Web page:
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The Turn of the Screw, by Box Tale Soup theatre company, is an adaptation of the famous Henry James novella – which combines human and puppet performances to bring this gothic horror story to life. It tells of a governess charged with looking after two small children, in the isolated country estate of Bly House. She is charmed at first by her surroundings, until sinister figures appear, with the intent of corrupting the children as the governess battles to save them.

A two-hander, the show is performed by Antonia Christophers as the governess, and Noel Byrne – who portrays the silent manifestations, voices the puppet characters, and performs the majority of the puppetry itself. Both Byrne and Christophers give strong performances, particularly noticeable when Christophers interacts with the children, and it is surprising how quickly you can forget that the majority of the characters are simply puppets. Byrne’s vocal work is also excellent, giving speech to the children and the housekeeper.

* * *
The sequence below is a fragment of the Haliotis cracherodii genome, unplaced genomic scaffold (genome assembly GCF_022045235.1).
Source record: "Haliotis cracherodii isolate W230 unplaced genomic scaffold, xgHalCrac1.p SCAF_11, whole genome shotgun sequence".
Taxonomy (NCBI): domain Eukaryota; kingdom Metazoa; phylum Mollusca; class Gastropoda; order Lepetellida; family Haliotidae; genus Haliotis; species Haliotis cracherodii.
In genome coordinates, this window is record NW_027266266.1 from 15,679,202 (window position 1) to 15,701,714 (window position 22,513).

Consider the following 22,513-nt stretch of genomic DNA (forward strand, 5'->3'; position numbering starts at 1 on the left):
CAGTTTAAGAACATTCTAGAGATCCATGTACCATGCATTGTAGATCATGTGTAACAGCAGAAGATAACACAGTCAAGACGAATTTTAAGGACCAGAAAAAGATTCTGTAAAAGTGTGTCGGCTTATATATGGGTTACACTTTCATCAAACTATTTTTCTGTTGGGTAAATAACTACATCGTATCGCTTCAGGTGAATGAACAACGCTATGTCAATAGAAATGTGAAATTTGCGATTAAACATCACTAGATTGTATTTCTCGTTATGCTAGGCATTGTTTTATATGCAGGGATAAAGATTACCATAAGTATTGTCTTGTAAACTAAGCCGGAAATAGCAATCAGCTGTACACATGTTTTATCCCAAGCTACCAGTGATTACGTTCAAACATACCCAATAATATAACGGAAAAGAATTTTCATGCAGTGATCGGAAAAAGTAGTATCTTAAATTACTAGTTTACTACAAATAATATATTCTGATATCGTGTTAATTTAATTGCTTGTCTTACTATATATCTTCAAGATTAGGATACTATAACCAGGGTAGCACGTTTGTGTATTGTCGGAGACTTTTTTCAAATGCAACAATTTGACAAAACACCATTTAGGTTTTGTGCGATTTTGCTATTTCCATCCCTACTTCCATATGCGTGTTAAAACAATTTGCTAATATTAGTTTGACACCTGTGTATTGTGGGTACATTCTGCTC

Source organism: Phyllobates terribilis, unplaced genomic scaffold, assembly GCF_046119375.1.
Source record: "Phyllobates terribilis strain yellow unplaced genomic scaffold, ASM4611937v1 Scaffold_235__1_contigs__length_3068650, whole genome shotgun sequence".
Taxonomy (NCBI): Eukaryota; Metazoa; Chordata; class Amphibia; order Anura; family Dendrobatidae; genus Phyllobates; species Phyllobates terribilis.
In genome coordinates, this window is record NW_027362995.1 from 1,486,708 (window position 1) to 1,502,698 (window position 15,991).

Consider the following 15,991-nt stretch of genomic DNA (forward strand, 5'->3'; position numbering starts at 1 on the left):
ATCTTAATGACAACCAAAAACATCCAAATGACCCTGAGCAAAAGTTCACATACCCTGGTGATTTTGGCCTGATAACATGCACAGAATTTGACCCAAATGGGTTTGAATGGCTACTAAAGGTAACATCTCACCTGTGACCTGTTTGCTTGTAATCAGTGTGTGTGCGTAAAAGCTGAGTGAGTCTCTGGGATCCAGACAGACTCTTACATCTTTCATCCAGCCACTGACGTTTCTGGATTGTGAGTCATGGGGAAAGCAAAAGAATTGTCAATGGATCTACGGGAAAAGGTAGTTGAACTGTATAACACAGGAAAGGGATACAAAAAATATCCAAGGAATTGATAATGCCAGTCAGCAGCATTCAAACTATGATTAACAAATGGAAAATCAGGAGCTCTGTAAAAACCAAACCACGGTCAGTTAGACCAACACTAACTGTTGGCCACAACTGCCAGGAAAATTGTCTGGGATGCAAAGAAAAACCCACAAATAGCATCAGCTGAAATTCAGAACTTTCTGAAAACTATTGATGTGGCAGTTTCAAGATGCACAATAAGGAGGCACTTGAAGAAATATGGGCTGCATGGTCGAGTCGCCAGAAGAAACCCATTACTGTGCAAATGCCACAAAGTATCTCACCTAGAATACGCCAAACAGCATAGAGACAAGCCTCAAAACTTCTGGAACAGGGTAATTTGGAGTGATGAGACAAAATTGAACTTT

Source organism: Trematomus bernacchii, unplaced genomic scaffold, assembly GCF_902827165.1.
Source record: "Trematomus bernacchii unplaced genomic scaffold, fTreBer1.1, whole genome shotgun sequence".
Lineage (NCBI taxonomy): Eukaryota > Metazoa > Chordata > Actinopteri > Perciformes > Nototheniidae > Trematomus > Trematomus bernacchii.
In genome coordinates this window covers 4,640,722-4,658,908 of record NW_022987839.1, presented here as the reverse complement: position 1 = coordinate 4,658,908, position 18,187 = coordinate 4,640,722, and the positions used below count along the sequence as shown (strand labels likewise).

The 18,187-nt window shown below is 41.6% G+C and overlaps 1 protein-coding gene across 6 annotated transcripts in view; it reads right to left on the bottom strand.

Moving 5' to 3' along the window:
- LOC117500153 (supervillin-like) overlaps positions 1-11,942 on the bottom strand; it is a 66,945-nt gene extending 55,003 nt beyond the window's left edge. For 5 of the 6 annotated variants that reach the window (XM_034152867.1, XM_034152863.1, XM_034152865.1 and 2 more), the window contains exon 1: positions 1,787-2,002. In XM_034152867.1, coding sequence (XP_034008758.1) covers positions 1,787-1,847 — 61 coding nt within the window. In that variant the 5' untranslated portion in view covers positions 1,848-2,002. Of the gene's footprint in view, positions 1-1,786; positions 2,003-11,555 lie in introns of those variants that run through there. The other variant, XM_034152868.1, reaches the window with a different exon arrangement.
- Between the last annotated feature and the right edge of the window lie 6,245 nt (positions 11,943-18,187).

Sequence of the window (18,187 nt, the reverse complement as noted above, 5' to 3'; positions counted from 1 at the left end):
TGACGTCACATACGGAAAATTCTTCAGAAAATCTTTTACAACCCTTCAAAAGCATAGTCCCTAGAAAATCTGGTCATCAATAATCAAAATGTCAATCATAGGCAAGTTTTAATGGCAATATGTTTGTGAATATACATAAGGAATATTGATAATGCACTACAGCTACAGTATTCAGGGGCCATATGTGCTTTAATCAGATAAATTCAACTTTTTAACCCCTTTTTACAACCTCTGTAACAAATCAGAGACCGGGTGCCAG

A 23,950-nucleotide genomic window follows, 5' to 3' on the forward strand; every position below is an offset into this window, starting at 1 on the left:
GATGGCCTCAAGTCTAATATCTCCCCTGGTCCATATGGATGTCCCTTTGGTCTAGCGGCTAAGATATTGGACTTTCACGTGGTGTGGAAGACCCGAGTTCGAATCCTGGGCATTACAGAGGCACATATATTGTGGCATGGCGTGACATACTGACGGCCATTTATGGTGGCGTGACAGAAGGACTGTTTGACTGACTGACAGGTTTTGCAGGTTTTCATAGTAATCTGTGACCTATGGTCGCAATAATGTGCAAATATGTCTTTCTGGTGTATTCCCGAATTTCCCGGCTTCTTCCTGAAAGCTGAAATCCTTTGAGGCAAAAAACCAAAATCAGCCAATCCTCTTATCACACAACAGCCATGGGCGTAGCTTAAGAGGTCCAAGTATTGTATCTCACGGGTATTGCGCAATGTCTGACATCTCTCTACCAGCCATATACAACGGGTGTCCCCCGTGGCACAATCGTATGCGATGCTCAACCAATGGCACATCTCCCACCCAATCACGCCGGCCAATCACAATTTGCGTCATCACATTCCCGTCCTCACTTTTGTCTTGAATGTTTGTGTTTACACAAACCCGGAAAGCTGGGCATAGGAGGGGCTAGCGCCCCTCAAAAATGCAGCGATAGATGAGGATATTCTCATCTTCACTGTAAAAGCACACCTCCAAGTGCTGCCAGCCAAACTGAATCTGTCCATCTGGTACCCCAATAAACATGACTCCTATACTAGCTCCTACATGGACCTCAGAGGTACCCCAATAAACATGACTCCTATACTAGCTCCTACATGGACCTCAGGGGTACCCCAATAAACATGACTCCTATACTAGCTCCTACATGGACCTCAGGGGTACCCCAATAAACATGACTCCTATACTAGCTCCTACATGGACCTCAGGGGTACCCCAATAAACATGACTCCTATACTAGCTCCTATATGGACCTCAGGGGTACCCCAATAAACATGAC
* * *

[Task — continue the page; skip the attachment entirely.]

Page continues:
The puppets are beautifully crafted; they have limited, uncomplicated movement that is deftly maneuverered, and never feels restricted. When the performers pass the puppets between them, they do so seamlessly. The mostly monochrome costumes are well-thought-out and add greatly to the gothic atmosphere, with Byrne’s costume especially effective in the transformations used to portray the different characters.

The minimalist set moves after almost every scene, which at times seems a little excessive and unnecessary. But on several occasions the set changes to startling effect, such as when it turns into a staircase. Overall the production values are excellent and the whole performance is superbly choreographed.

We, the audience, are never fully aware of exactly what is going on: there are no quick or easy answers. While this can be a little frustrating, it is precisely the point of James’ novella – and this show is an engagingly faithful adaptation. Personally, I find puppets somewhat creepy, which makes them especially effective at moments when the children are in peril. Their use helps ramp up the tension in ways a more traditional adaptation could not do; the show manages to build and maintain its tense and fraught atmosphere throughout.

The Turn of the Screw is both wonderfully designed and excellently performed. Creepy and tense, this is an imaginative and thoughtful adaptation that will delight fans of the gothic and macabre.